Despite predictions that the global financial crisis could topple the economic hegemony of the United States, the country will remain the world’s preeminent power at least for the near future, former Brazilian President Fernando Henrique Cardoso said Monday.

Before an audience of about 150, Cardoso — the Brazilian president from 1995 to 2002 and a visiting fellow at the Yale Center for the Study of Globalization — argued that the damage resulting from the financial crisis has been exacerbated by the interconnected nature of the global economy. As a result, countries such as China, which some experts have forecast will emerge from the crisis relatively unscathed, will actually suffer as much as other nations, he said.

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Rather than entering into a decline as the economic crisis worsens, the United States will maintain its dominance, Cardoso said. He expressed hope that President Barack Obama would be able to demonstrate strong global leadership, renegotiate a global order and push for a more environmentally sustainable lifestyle in the United States.

“China is not yet [powerful enough], Europe is too shy, and the emerging powers are still emerging,” he said. “The U.S. will still be the dominant power. There will not be any alternative for a long time.”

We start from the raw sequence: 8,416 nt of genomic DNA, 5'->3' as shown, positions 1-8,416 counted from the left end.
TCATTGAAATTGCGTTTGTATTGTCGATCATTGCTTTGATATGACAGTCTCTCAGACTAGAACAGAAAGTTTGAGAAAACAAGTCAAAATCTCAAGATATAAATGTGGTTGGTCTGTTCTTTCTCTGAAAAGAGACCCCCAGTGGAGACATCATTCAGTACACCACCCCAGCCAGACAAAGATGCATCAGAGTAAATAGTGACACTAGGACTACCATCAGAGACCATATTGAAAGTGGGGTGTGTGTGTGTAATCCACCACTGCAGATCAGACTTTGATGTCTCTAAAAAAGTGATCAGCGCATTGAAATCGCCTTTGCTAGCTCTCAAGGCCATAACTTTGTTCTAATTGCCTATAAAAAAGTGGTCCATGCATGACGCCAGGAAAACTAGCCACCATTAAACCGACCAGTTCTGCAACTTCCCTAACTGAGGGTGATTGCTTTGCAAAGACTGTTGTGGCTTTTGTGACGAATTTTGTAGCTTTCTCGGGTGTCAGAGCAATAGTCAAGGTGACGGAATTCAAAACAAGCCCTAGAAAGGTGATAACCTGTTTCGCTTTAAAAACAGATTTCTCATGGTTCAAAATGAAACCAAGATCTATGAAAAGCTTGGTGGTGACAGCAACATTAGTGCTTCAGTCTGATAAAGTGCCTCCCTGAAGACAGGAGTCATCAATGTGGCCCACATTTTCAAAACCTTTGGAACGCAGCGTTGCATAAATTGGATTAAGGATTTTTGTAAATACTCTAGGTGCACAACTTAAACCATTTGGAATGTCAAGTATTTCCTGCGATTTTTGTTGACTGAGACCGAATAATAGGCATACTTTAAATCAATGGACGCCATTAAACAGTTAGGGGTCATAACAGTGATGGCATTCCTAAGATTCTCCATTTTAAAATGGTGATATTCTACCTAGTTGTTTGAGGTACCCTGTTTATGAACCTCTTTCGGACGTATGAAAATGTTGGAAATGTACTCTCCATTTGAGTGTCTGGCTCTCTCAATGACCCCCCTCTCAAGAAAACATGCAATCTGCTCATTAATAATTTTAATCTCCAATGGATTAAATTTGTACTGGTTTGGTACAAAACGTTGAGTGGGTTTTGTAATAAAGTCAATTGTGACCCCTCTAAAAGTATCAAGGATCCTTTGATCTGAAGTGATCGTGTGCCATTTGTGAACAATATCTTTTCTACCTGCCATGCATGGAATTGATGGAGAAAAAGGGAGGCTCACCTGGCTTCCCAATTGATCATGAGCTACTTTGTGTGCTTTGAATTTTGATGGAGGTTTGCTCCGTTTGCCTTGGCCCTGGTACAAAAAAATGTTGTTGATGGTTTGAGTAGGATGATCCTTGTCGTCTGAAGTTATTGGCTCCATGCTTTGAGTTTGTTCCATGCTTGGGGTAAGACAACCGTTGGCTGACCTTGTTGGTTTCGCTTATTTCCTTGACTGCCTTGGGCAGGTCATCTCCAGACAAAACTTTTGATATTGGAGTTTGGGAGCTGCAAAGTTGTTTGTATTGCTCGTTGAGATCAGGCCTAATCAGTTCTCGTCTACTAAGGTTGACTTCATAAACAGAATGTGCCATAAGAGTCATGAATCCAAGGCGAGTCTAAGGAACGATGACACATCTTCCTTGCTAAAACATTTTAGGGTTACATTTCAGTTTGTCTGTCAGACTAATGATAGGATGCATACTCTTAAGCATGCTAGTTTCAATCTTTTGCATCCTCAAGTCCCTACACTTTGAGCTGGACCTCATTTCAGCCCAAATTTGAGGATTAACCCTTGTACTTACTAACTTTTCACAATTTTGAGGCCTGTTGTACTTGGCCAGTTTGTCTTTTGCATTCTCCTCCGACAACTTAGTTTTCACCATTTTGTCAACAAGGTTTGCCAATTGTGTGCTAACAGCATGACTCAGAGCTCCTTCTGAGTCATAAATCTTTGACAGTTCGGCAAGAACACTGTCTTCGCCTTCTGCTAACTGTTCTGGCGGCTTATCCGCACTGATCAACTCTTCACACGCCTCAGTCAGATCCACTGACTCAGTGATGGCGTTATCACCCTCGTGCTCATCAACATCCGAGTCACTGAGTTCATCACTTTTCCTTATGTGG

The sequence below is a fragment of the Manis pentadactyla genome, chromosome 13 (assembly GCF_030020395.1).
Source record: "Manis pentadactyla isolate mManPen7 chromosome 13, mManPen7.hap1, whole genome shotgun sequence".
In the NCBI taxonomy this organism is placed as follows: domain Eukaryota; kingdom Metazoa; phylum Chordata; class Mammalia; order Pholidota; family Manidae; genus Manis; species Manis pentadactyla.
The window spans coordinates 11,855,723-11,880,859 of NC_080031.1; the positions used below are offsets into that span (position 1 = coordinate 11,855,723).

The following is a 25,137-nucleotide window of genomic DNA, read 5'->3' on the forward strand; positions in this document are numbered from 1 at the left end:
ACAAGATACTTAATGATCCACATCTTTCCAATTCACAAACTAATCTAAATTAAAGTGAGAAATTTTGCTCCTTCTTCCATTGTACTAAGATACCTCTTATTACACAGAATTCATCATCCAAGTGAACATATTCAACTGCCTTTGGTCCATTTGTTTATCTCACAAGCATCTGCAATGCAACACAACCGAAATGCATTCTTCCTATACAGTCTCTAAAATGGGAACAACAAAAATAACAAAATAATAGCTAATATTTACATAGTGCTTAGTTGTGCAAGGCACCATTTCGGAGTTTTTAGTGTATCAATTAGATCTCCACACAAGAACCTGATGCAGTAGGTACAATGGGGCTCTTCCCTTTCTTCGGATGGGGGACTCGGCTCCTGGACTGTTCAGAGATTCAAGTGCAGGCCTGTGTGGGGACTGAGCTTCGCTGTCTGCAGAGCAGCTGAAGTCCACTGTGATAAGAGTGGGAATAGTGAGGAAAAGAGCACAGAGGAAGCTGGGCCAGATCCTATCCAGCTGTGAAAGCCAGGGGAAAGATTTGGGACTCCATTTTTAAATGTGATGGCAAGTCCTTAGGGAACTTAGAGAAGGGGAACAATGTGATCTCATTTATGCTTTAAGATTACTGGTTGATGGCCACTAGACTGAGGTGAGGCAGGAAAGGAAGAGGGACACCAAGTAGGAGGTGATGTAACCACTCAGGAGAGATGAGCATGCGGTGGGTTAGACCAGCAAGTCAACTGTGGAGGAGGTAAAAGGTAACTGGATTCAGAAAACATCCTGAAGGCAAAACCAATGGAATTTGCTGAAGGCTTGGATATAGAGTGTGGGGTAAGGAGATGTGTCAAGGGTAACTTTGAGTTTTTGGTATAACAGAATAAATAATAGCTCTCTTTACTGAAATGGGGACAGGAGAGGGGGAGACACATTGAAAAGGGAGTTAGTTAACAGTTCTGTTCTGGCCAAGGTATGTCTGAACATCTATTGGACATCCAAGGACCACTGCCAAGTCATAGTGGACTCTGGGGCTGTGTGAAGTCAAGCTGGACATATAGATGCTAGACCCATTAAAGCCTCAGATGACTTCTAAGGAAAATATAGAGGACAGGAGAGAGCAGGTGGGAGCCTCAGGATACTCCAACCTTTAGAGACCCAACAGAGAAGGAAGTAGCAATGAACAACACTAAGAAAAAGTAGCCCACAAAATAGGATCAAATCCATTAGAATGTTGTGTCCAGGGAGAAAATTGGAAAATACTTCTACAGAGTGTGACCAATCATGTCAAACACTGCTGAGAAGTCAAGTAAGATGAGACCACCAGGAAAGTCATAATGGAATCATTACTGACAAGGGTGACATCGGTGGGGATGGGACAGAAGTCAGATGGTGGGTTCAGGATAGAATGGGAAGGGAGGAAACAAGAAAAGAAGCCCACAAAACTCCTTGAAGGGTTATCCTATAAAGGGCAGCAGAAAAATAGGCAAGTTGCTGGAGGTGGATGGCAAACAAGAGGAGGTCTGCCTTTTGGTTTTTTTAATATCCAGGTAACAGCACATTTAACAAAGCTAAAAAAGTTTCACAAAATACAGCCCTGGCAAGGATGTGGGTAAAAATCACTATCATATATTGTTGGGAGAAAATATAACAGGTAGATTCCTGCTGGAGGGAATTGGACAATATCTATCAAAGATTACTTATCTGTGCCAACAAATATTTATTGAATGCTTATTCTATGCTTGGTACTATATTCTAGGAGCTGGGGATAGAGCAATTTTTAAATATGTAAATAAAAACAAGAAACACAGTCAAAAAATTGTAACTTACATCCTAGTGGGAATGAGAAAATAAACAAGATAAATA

Cardoso recommended that the United States enact policies to jump-start consumption, raise interest rates and enact what he termed “subtle global regulation,” though he added that coming to an agreement about the specifics of regulation will be difficult.

The current trend toward globalization began in the 1970s during a technological revolution in the transportation and communication sectors, he said. What made the United States and Japan successful, he said, was their capacity to make full use of technology as they expanded their global financial reach.

“Globalization has allowed an enormous section of the population to become less poor in China and to some extent in India,” Cardoso said. “The power shift from west to east indicates that we are at a turning point where about half of the [global] GDP comes from emerging countries.”

Sheide Chammas ’11, who is from Brazil and is contemplating a career in Brazilian politics, said he was disappointed that Cardoso made sweeping generalizations instead of offering suggestions for dealing with the financial crisis.

“We’ve had enough of uncertainties and I didn’t learn anything I did not already know,” Chammas said. “I wish he had talked more about leadership in developing countries, especially in Brazil.”

Jerry Feng ’11 said he had trouble following Cardoso’s logic throughout the speech, adding that he had expected more personal anecdotes.

But Robert Li ’10 said he enjoyed Cardoso’s “sense of humor.”

Cardoso, who is currently president of the Instituto Fernando Henrique Cardoso in São Paulo, has been honorary president of the Party of the Brazilian Social Democracy (PSDB) since 2003.